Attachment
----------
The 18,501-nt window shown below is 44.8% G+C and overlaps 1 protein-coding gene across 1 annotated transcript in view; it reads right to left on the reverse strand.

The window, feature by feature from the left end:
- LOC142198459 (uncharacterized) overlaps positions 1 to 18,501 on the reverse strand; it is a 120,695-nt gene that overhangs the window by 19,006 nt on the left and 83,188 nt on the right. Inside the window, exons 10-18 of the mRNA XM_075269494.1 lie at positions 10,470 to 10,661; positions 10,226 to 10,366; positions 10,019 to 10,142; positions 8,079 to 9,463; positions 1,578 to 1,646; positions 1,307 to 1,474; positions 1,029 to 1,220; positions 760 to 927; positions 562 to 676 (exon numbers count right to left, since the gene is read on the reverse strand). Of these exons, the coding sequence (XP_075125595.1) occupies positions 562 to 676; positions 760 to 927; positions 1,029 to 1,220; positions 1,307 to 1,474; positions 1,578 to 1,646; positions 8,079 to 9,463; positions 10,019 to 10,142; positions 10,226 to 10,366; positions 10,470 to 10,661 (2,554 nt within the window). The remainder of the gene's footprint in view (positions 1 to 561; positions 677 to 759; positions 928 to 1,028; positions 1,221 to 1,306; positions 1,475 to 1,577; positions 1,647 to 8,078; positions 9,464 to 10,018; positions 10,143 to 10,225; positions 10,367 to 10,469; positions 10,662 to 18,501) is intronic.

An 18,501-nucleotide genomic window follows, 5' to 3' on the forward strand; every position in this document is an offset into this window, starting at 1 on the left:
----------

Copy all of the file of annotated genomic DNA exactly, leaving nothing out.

The 18,501-nt window shown below is 44.8% G+C and overlaps 1 protein-coding gene across 1 annotated transcript in view; it reads right to left on the reverse strand.

The window, feature by feature from the left end:
- LOC142198459 (uncharacterized) overlaps positions 1 to 18,501 on the reverse strand; it is a 120,695-nt gene that overhangs the window by 19,006 nt on the left and 83,188 nt on the right. Inside the window, exons 10-18 of the mRNA XM_075269494.1 lie at positions 10,470 to 10,661; positions 10,226 to 10,366; positions 10,019 to 10,142; positions 8,079 to 9,463; positions 1,578 to 1,646; positions 1,307 to 1,474; positions 1,029 to 1,220; positions 760 to 927; positions 562 to 676 (exon numbers count right to left, since the gene is read on the reverse strand). Of these exons, the coding sequence (XP_075125595.1) occupies positions 562 to 676; positions 760 to 927; positions 1,029 to 1,220; positions 1,307 to 1,474; positions 1,578 to 1,646; positions 8,079 to 9,463; positions 10,019 to 10,142; positions 10,226 to 10,366; positions 10,470 to 10,661 (2,554 nt within the window). The remainder of the gene's footprint in view (positions 1 to 561; positions 677 to 759; positions 928 to 1,028; positions 1,221 to 1,306; positions 1,475 to 1,577; positions 1,647 to 8,078; positions 9,464 to 10,018; positions 10,143 to 10,225; positions 10,367 to 10,469; positions 10,662 to 18,501) is intronic.

An 18,501-nucleotide genomic window follows, 5' to 3' on the forward strand; every position in this document is an offset into this window, starting at 1 on the left: